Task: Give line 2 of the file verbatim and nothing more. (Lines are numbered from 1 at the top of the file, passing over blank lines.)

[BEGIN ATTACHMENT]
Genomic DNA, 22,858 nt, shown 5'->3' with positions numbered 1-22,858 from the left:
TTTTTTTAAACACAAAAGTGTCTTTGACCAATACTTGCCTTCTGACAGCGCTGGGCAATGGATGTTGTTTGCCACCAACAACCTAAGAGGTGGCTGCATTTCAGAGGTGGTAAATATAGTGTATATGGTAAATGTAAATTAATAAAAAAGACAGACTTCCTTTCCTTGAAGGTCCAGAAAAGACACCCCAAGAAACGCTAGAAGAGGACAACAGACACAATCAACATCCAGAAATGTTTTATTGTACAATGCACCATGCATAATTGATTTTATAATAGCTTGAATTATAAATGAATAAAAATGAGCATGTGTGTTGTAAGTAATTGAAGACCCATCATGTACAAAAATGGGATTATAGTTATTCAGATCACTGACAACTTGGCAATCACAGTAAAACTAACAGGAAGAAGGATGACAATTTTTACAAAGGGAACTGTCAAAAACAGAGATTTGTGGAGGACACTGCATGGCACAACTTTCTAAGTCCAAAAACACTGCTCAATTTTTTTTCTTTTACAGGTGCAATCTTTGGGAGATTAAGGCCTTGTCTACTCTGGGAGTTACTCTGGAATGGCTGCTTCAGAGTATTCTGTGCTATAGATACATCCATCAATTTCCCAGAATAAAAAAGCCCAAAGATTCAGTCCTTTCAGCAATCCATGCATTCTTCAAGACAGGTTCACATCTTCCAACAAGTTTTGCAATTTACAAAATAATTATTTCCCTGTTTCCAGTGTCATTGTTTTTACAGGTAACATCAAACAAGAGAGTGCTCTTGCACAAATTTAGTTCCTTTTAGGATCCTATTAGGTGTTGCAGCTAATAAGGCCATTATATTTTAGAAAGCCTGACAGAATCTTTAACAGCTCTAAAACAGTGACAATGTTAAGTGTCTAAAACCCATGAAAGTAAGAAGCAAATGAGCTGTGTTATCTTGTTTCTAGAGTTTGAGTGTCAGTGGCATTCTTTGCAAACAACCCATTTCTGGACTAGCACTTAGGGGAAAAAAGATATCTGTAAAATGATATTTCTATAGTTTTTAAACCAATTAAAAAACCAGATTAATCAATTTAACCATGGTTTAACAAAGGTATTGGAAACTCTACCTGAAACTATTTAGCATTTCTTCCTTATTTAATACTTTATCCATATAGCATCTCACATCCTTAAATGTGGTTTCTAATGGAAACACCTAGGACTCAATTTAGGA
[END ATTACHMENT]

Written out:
TTTTTTTAAACACAAAAGTGTCTTTGACCAATACTTGCCTTCTGACAGCGCTGGGCAATGGATGTTGTTTGCCACCAACAACCTAAGAGGTGGCTGCATTTCAGAGGTGGTAAATATAGTGTATATGGTAAATGTAAATTAATAAAAAAGACAGACTTCCTTTCCTTGAAGGTCCAGAAAAGACACCCCAAGAAACGCTAGAAGAGGACAACAGACACAATCAACATCCAGAAATGTTTTATTGTACAATGCACCATGCATAATTGATTTTATAATAGCTTGAATTATAAATGAATAAAAATGAGCATGTGTGTTGTAAGTAATTGAAGACCCATCATGTACAAAAATGGGATTATAGTTATTCAGATCACTGACAACTTGGCAATCACAGTAAAACTAACAGGAAGAAGGATGACAATTTTTACAAAGGGAACTGTCAAAAACAGAGATTTGTGGAGGACACTGCATGGCACAACTTTCTAAGTCCAAAAACACTGCTCAATTTTTTTTCTTTTACAGGTGCAATCTTTGGGAGATTAAGGCCTTGTCTACTCTGGGAGTTACTCTGGAATGGCTGCTTCAGAGTATTCTGTGCTATAGATACATCCATCAATTTCCCAGAATAAAAAAGCCCAAAGATTCAGTCCTTTCAGCAATCCATGCATTCTTCAAGACAGGTTCACATCTTCCAACAAGTTTTGCAATTTACAAAATAATTATTTCCCTGTTTCCAGTGTCATTGTTTTTACAGGTAACATCAAACAAGAGAGTGCTCTTGCACAAATTTAGTTCCTTTTAGGATCCTATTAGGTGTTGCAGCTAATAAGGCCATTATATTTTAGAAAGCCTGACAGAATCTTTAACAGCTCTAAAACAGTGACAATGTTAAGTGTCTAAAACCCATGAAAGTAAGAAGCAAATGAGCTGTGTTATCTTGTTTCTAGAGTTTGAGTGTCAGTGGCATTCTTTGCAAACAACCCATTTCTGGACTAGCACTTAGGGGAAAAAAGATATCTGTAAAATGATATTTCTATAGTTTTTAAACCAATTAAAAAACCAGATTAATCAATTTAACCATGGTTTAACAAAGGTATTGGAAACTCTACCTGAAACTATTTAGCATTTCTTCCTTATTTAATACTTTATCCATATAGCATCTCACATCCTTAAATGTGGTTTCTAATGGAAACACCTAGGACTCAATTTAGGA